If there’s a master text for this moment, it’s Marx’s Eighteenth Brumaire. Not the over-cited first time as tragedy, second time as farce line, but his astonishingly prescient analysis of the reactionary behaviour of the French peasantry during the Bourbon and July monarchies. Though the 1789 Revolution and Napoleon had liberated the peasants from their landlords, the next generation of peasants was left to confront the agricultural market from small private holdings that could not sustain them. They no longer had to pay their feudal dues, but now they had to pay their mortgages and taxes to a state that seemed to do little for them. What the state did provide, under Napoleon III, was imperial spectacle. That wasn’t nothing, as Marx noted, for in and through the army the peasants were ‘transformed into heroes, defending their new possessions against the outer world, glorifying their recently won nationality, plundering and revolutionising the world. The uniform was their own state dress; war was their poetry.’ This Marx called ‘the imperialism of the peasant class’.

In Marx’s analysis we see the populist underbelly of the debt crisis, indeed of the last four decades of the right-wing tax revolt, from Howard Jarvis’s Proposition 13 of 1978, which destroyed California’s finances by putting strict limits on property tax increases, to the Tea Party. Liberals often have a difficult time making sense of these movements – don’t taxes support good things? – because they don’t see how little the American state directly provides to its citizens, relative to their economic circumstances. Since the early 1970s, with a few brief exceptions, workers’ wages have stagnated. What has the state offered in response? Public transport is virtually non-existent. Even with Obama’s reforms, the state does not provide healthcare or insurance to most people. Outside wealthy communities, state schools often fail to deliver a real education. In such circumstances, is it any wonder ordinary citizens want their taxes cut? That at least is change they can believe in.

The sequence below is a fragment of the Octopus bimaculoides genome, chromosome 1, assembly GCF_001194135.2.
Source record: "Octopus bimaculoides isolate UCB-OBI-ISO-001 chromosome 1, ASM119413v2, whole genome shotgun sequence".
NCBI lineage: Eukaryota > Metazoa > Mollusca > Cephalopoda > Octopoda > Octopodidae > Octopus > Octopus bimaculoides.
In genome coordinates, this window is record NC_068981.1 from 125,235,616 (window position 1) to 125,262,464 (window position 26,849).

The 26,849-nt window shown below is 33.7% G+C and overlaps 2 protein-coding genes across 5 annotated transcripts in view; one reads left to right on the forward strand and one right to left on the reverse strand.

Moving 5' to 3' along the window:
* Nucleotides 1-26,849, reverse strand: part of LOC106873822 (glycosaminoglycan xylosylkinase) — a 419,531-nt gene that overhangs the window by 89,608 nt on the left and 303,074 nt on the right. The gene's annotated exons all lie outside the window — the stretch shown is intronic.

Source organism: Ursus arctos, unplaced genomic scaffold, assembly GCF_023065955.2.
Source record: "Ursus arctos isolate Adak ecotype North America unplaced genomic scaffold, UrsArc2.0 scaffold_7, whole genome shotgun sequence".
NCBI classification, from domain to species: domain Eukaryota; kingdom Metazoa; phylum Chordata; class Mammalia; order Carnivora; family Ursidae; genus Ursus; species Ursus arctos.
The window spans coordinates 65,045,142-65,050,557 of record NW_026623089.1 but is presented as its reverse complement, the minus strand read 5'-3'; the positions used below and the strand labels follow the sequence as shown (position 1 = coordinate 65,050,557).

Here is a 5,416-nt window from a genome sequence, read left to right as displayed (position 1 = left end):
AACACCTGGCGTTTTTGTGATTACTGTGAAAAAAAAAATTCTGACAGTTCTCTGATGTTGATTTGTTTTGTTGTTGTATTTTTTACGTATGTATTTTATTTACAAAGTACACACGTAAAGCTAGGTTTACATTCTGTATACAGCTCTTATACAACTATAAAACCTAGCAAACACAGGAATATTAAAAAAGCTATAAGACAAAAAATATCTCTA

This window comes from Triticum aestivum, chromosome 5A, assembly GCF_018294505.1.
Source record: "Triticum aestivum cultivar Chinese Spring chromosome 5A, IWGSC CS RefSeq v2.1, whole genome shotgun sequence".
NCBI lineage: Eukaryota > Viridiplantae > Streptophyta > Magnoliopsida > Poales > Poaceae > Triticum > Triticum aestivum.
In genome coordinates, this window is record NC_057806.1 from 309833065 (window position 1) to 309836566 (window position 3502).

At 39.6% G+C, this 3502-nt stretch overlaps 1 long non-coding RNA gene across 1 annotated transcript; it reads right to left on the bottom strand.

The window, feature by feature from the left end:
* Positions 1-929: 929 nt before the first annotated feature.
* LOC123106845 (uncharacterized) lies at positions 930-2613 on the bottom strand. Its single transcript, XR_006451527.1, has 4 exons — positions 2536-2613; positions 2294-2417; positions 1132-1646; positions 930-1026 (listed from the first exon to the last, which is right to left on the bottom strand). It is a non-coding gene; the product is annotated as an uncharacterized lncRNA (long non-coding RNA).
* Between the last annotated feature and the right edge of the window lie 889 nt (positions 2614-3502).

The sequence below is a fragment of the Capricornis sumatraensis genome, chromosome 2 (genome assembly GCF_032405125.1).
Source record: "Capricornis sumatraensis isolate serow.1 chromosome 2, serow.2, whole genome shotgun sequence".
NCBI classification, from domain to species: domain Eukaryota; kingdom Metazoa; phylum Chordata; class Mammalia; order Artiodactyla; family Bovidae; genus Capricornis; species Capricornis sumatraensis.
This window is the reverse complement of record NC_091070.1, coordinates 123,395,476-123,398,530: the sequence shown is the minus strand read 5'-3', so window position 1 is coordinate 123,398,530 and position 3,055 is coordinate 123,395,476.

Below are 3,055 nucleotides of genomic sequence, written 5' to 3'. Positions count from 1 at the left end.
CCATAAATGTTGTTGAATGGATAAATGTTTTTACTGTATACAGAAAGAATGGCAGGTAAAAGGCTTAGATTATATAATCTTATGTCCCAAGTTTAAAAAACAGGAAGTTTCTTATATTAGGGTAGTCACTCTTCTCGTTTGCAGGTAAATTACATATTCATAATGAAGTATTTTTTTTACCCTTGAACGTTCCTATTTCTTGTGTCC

And here Democrats like Obama and his defenders, who bemoan the stranglehold of the Tea Party on American politics, have only themselves to blame. For decades, Democrats have collaborated in stripping back the American state in the vain hope that the market would work its magic. For a time it did, though mostly through debt; workers could compensate for stagnating wages with easy credit and low-interest mortgages. Now the debt’s due to be repaid, and wages – if people are lucky enough to be working – aren’t enough to cover the bills. The only thing that’s left for them is cutting taxes. And the imperialism of the peasants.

12 August